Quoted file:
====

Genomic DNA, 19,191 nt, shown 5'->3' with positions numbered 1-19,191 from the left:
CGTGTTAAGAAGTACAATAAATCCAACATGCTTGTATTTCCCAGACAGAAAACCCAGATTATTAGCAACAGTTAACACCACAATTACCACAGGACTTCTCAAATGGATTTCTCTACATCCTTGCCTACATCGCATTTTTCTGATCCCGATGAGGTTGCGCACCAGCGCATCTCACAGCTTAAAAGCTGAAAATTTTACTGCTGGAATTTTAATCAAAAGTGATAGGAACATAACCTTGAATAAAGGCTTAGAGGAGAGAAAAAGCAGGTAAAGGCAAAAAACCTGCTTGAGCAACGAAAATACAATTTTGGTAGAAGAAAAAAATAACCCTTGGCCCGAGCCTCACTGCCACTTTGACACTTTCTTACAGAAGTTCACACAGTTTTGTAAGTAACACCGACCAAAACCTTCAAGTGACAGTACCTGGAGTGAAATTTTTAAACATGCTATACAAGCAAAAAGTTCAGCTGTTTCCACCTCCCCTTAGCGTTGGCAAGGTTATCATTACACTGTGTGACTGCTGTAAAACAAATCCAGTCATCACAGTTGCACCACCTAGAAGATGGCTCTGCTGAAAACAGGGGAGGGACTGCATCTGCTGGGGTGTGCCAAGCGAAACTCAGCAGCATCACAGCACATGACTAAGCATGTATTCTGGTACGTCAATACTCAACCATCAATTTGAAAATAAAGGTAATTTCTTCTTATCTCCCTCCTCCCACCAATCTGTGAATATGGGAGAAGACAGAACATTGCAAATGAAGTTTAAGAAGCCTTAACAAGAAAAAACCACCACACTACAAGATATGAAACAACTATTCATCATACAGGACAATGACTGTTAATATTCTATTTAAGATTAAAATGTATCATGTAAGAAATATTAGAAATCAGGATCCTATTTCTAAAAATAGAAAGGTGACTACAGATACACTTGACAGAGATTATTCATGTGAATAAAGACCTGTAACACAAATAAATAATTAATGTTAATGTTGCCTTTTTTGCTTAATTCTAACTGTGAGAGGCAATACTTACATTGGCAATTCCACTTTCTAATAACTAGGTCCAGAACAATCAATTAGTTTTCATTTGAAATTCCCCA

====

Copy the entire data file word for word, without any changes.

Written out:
Genomic DNA, 19,191 nt, shown 5'->3' with positions numbered 1-19,191 from the left:
CGTGTTAAGAAGTACAATAAATCCAACATGCTTGTATTTCCCAGACAGAAAACCCAGATTATTAGCAACAGTTAACACCACAATTACCACAGGACTTCTCAAATGGATTTCTCTACATCCTTGCCTACATCGCATTTTTCTGATCCCGATGAGGTTGCGCACCAGCGCATCTCACAGCTTAAAAGCTGAAAATTTTACTGCTGGAATTTTAATCAAAAGTGATAGGAACATAACCTTGAATAAAGGCTTAGAGGAGAGAAAAAGCAGGTAAAGGCAAAAAACCTGCTTGAGCAACGAAAATACAATTTTGGTAGAAGAAAAAAATAACCCTTGGCCCGAGCCTCACTGCCACTTTGACACTTTCTTACAGAAGTTCACACAGTTTTGTAAGTAACACCGACCAAAACCTTCAAGTGACAGTACCTGGAGTGAAATTTTTAAACATGCTATACAAGCAAAAAGTTCAGCTGTTTCCACCTCCCCTTAGCGTTGGCAAGGTTATCATTACACTGTGTGACTGCTGTAAAACAAATCCAGTCATCACAGTTGCACCACCTAGAAGATGGCTCTGCTGAAAACAGGGGAGGGACTGCATCTGCTGGGGTGTGCCAAGCGAAACTCAGCAGCATCACAGCACATGACTAAGCATGTATTCTGGTACGTCAATACTCAACCATCAATTTGAAAATAAAGGTAATTTCTTCTTATCTCCCTCCTCCCACCAATCTGTGAATATGGGAGAAGACAGAACATTGCAAATGAAGTTTAAGAAGCCTTAACAAGAAAAAACCACCACACTACAAGATATGAAACAACTATTCATCATACAGGACAATGACTGTTAATATTCTATTTAAGATTAAAATGTATCATGTAAGAAATATTAGAAATCAGGATCCTATTTCTAAAAATAGAAAGGTGACTACAGATACACTTGACAGAGATTATTCATGTGAATAAAGACCTGTAACACAAATAAATAATTAATGTTAATGTTGCCTTTTTTGCTTAATTCTAACTGTGAGAGGCAATACTTACATTGGCAATTCCACTTTCTAATAACTAGGTCCAGAACAATCAATTAGTTTTCATTTGAAATTCCCCA